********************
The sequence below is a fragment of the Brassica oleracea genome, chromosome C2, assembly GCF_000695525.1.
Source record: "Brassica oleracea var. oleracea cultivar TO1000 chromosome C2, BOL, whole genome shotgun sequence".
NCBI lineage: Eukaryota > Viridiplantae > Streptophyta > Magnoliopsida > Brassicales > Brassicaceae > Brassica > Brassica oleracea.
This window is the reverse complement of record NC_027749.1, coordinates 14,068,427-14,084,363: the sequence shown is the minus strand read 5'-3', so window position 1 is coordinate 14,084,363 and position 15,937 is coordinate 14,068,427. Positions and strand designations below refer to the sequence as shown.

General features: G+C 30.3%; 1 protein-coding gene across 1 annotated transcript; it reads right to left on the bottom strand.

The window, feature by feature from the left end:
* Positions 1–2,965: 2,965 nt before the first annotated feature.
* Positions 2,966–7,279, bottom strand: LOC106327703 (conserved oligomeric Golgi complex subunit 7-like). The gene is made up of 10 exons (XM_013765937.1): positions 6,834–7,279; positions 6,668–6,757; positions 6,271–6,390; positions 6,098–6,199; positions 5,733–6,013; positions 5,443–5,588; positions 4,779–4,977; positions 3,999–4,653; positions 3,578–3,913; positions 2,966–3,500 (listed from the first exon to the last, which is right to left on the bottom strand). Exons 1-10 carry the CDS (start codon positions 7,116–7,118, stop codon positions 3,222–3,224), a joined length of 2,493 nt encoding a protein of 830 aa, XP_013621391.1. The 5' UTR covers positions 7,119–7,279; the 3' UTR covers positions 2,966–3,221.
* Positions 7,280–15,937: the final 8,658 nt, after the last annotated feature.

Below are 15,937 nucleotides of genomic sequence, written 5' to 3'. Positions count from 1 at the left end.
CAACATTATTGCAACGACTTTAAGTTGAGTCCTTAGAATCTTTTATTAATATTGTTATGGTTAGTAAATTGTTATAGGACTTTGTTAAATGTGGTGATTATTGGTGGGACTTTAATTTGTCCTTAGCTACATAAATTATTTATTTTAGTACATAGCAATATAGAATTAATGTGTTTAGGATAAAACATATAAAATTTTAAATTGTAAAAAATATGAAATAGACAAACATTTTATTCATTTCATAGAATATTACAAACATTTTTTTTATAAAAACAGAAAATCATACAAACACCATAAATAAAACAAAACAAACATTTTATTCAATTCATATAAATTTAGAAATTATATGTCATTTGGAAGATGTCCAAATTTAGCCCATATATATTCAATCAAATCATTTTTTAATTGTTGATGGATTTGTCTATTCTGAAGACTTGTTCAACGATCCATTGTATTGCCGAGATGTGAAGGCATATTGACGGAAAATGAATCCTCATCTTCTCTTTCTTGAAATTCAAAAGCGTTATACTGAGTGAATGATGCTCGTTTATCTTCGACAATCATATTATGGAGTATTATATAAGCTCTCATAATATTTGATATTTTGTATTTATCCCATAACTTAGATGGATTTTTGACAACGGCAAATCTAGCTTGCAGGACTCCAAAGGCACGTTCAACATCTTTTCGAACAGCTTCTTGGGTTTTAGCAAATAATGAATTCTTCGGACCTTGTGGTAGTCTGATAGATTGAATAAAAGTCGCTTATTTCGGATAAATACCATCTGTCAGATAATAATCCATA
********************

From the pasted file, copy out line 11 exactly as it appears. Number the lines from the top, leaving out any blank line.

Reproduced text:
CAACATTATTGCAACGACTTTAAGTTGAGTCCTTAGAATCTTTTATTAATATTGTTATGGTTAGTAAATTGTTATAGGACTTTGTTAAATGTGGTGATTATTGGTGGGACTTTAATTTGTCCTTAGCTACATAAATTATTTATTTTAGTACATAGCAATATAGAATTAATGTGTTTAGGATAAAACATATAAAATTTTAAATTGTAAAAAATATGAAATAGACAAACATTTTATTCATTTCATAGAATATTACAAACATTTTTTTTATAAAAACAGAAAATCATACAAACACCATAAATAAAACAAAACAAACATTTTATTCAATTCATATAAATTTAGAAATTATATGTCATTTGGAAGATGTCCAAATTTAGCCCATATATATTCAATCAAATCATTTTTTAATTGTTGATGGATTTGTCTATTCTGAAGACTTGTTCAACGATCCATTGTATTGCCGAGATGTGAAGGCATATTGACGGAAAATGAATCCTCATCTTCTCTTTCTTGAAATTCAAAAGCGTTATACTGAGTGAATGATGCTCGTTTATCTTCGACAATCATATTATGGAGTATTATATAAGCTCTCATAATATTTGATATTTTGTATTTATCCCATAACTTAGATGGATTTTTGACAACGGCAAATCTAGCTTGCAGGACTCCAAAGGCACGTTCAACATCTTTTCGAACAGCTTCTTGGGTTTTAGCAAATAATGAATTCTTCGGACCTTGTGGTAGTCTGATAGATTGAATAAAAGTCGCTTATTTCGGATAAATACCATCTGTCAGATAATAATCCATA